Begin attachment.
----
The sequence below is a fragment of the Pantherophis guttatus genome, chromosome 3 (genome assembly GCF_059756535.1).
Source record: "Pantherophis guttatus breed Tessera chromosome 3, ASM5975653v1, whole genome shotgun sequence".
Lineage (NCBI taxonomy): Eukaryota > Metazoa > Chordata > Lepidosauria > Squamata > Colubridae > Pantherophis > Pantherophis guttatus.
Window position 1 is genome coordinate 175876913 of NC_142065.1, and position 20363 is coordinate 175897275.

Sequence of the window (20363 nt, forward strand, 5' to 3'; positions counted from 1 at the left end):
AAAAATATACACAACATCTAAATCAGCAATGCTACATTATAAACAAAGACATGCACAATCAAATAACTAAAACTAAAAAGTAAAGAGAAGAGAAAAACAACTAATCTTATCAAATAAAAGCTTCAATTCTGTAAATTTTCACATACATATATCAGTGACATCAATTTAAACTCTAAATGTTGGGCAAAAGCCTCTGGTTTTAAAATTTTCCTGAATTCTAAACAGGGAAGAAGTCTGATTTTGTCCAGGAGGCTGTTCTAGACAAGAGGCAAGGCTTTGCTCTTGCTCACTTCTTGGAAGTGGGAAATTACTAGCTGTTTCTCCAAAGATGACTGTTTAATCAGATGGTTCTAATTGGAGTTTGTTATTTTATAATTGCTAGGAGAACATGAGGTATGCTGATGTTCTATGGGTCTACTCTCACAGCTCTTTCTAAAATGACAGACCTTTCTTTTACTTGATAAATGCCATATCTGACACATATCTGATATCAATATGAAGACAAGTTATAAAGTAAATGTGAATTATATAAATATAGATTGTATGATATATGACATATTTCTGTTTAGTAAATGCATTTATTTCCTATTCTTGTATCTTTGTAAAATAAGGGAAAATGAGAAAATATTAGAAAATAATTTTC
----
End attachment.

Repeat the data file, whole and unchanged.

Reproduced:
The sequence below is a fragment of the Pantherophis guttatus genome, chromosome 3 (genome assembly GCF_059756535.1).
Source record: "Pantherophis guttatus breed Tessera chromosome 3, ASM5975653v1, whole genome shotgun sequence".
Lineage (NCBI taxonomy): Eukaryota > Metazoa > Chordata > Lepidosauria > Squamata > Colubridae > Pantherophis > Pantherophis guttatus.
Window position 1 is genome coordinate 175876913 of NC_142065.1, and position 20363 is coordinate 175897275.

Sequence of the window (20363 nt, forward strand, 5' to 3'; positions counted from 1 at the left end):
AAAAATATACACAACATCTAAATCAGCAATGCTACATTATAAACAAAGACATGCACAATCAAATAACTAAAACTAAAAAGTAAAGAGAAGAGAAAAACAACTAATCTTATCAAATAAAAGCTTCAATTCTGTAAATTTTCACATACATATATCAGTGACATCAATTTAAACTCTAAATGTTGGGCAAAAGCCTCTGGTTTTAAAATTTTCCTGAATTCTAAACAGGGAAGAAGTCTGATTTTGTCCAGGAGGCTGTTCTAGACAAGAGGCAAGGCTTTGCTCTTGCTCACTTCTTGGAAGTGGGAAATTACTAGCTGTTTCTCCAAAGATGACTGTTTAATCAGATGGTTCTAATTGGAGTTTGTTATTTTATAATTGCTAGGAGAACATGAGGTATGCTGATGTTCTATGGGTCTACTCTCACAGCTCTTTCTAAAATGACAGACCTTTCTTTTACTTGATAAATGCCATATCTGACACATATCTGATATCAATATGAAGACAAGTTATAAAGTAAATGTGAATTATATAAATATAGATTGTATGATATATGACATATTTCTGTTTAGTAAATGCATTTATTTCCTATTCTTGTATCTTTGTAAAATAAGGGAAAATGAGAAAATATTAGAAAATAATTTTC